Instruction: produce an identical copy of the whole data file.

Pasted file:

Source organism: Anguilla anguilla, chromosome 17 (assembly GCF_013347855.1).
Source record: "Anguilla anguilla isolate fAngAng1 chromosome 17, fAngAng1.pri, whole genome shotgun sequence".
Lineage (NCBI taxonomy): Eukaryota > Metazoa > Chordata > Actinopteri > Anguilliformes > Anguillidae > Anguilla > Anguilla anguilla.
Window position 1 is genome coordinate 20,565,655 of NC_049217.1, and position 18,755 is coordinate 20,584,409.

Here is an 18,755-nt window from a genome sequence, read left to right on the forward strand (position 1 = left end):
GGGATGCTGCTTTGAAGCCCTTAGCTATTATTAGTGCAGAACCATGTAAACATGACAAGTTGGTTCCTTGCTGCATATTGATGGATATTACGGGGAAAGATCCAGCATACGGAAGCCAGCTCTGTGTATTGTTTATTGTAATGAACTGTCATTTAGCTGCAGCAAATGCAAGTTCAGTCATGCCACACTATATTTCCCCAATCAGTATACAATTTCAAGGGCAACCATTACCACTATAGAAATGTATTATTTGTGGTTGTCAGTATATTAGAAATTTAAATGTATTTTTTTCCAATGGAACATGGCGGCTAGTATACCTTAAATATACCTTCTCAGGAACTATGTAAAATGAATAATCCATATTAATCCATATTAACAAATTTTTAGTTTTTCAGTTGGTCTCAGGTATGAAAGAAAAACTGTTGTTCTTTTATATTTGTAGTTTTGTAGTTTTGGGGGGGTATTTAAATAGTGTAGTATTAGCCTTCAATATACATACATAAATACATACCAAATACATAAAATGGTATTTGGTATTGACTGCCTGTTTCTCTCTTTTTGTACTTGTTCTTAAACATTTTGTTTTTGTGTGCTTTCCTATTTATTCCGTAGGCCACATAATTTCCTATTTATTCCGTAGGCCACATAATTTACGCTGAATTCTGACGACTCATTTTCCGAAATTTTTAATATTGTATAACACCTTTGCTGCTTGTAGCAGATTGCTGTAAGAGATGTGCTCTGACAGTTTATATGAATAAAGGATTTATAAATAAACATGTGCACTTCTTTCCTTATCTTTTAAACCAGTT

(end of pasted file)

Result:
Source organism: Anguilla anguilla, chromosome 17 (assembly GCF_013347855.1).
Source record: "Anguilla anguilla isolate fAngAng1 chromosome 17, fAngAng1.pri, whole genome shotgun sequence".
Lineage (NCBI taxonomy): Eukaryota > Metazoa > Chordata > Actinopteri > Anguilliformes > Anguillidae > Anguilla > Anguilla anguilla.
Window position 1 is genome coordinate 20,565,655 of NC_049217.1, and position 18,755 is coordinate 20,584,409.

Here is an 18,755-nt window from a genome sequence, read left to right on the forward strand (position 1 = left end):
GGGATGCTGCTTTGAAGCCCTTAGCTATTATTAGTGCAGAACCATGTAAACATGACAAGTTGGTTCCTTGCTGCATATTGATGGATATTACGGGGAAAGATCCAGCATACGGAAGCCAGCTCTGTGTATTGTTTATTGTAATGAACTGTCATTTAGCTGCAGCAAATGCAAGTTCAGTCATGCCACACTATATTTCCCCAATCAGTATACAATTTCAAGGGCAACCATTACCACTATAGAAATGTATTATTTGTGGTTGTCAGTATATTAGAAATTTAAATGTATTTTTTTCCAATGGAACATGGCGGCTAGTATACCTTAAATATACCTTCTCAGGAACTATGTAAAATGAATAATCCATATTAATCCATATTAACAAATTTTTAGTTTTTCAGTTGGTCTCAGGTATGAAAGAAAAACTGTTGTTCTTTTATATTTGTAGTTTTGTAGTTTTGGGGGGGTATTTAAATAGTGTAGTATTAGCCTTCAATATACATACATAAATACATACCAAATACATAAAATGGTATTTGGTATTGACTGCCTGTTTCTCTCTTTTTGTACTTGTTCTTAAACATTTTGTTTTTGTGTGCTTTCCTATTTATTCCGTAGGCCACATAATTTCCTATTTATTCCGTAGGCCACATAATTTACGCTGAATTCTGACGACTCATTTTCCGAAATTTTTAATATTGTATAACACCTTTGCTGCTTGTAGCAGATTGCTGTAAGAGATGTGCTCTGACAGTTTATATGAATAAAGGATTTATAAATAAACATGTGCACTTCTTTCCTTATCTTTTAAACCAGTT